Nicer to appreciate, even in the falling rain, were the classical Ming gardens:






At this point in my China travels, I've seen more historical photographic exhibitions of Chinese historical and political personages than I care to remember. Still, the portraits of Sun Yat-sen on display at the Presidential Palace have reached new heights of ridiculousness, with the ultimate in deification having to be a portrait of him as literally some kind of tree of knowledge:



It was with a great deal of relief that I left the crowds back at the Presidential Palace and returned to modern-day Nanjing. Setting off in search of lunch, it was a long walk down a busy road that was inexplicably lacking in eateries, but where I could've purchased gold jewellery at more than a dozen locations. In the end, I seemingly had no choice but to have a miserable meal at a KFC, only to come across restaurant after restaurant after resuming my walk following lunch. Screw you, Nanjing:



Fortunately, the last sight I visited in Nanjing restored my faith in sightseeing in China. The Zhōnghuá Gate 中华门 is one of the surviving remnants of the original heavily-fortified 13 Ming-dynasty city gates. It's actually four gates, one inside another, and the seven enclosures could hold 3000 soldiers. Visitors can climb up to the top for views of the city:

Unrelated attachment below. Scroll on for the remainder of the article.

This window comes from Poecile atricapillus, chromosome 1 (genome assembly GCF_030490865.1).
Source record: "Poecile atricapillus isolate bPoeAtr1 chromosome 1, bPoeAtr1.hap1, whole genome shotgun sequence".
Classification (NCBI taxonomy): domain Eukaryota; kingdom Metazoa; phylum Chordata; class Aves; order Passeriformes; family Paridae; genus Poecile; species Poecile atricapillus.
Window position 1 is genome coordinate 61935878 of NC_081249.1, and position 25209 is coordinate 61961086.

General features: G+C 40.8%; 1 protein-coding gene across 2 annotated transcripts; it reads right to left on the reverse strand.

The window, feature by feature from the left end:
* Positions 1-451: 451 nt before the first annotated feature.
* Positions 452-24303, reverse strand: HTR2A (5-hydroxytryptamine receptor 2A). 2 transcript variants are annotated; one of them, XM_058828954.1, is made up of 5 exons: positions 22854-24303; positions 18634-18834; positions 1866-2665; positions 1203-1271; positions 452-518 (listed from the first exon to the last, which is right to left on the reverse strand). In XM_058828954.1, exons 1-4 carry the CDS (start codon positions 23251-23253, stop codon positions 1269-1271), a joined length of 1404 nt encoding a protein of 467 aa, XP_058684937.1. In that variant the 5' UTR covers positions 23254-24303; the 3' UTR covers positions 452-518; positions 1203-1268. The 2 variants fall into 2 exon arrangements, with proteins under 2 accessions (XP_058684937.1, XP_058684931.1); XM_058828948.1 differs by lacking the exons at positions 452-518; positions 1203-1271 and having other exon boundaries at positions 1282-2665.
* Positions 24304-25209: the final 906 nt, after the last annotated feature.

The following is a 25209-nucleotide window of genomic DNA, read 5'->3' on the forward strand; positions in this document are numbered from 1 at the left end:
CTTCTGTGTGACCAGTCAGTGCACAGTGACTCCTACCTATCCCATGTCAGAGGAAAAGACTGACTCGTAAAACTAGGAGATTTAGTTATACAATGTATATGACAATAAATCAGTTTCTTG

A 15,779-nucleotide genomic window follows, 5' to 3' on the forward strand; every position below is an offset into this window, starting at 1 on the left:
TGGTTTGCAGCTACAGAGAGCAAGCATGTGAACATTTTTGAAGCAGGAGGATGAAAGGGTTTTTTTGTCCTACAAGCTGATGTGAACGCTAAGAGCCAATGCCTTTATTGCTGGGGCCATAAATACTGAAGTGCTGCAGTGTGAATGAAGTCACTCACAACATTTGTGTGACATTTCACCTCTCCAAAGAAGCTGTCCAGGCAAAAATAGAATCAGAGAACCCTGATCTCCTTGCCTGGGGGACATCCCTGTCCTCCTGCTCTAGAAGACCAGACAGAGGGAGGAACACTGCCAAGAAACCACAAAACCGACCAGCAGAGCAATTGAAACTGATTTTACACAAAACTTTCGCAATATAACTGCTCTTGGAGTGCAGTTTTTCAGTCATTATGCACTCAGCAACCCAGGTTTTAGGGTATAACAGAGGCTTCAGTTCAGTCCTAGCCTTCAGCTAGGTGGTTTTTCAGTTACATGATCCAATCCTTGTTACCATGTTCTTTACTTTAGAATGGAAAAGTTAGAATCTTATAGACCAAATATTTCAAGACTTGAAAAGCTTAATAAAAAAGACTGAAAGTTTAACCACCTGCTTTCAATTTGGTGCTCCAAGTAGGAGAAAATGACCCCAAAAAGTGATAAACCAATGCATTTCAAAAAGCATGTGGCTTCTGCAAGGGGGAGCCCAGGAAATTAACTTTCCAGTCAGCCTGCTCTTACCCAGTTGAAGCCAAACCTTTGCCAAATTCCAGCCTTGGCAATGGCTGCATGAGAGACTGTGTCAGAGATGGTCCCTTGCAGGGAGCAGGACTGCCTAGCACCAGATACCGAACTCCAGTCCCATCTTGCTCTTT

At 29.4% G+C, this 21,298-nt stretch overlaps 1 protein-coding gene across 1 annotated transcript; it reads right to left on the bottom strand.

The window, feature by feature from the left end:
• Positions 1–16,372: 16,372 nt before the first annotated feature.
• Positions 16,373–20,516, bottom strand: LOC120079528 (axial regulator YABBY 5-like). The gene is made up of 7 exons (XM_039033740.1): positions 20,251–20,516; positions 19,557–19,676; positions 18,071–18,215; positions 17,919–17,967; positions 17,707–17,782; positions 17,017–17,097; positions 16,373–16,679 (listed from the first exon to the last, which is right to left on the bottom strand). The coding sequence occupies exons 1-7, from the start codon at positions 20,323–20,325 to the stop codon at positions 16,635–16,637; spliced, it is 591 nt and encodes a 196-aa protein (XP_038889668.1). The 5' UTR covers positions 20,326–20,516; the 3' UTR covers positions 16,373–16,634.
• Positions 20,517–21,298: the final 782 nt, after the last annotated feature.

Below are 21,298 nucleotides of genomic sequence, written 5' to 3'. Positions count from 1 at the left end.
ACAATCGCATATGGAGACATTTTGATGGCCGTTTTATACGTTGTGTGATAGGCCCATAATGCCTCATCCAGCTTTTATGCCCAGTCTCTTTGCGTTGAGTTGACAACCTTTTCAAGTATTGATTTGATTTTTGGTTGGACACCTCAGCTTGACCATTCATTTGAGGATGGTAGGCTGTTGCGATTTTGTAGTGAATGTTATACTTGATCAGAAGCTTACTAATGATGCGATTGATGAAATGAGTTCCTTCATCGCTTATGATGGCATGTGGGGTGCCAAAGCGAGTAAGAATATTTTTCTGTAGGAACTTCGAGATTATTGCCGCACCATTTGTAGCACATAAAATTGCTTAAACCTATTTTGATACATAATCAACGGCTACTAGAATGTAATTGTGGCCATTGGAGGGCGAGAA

The story goes that each brick used in the construction of the walls had the name of its place of origin, as well as the names of brick-maker and the person overseeing them:


In any event,  climbing the wall was a nice way to end my stay in Nanjing. The city can be safely skipped if you're only going to be visiting China once and your time is limited, but it does make for an interesting excursion from Shànghăi 上海:


The cavernous interior of Nanjing South Railway Station 南京南站:


A bowl of rāmen ラーメン for dinner went a long way toward making up for the debacle that was lunch: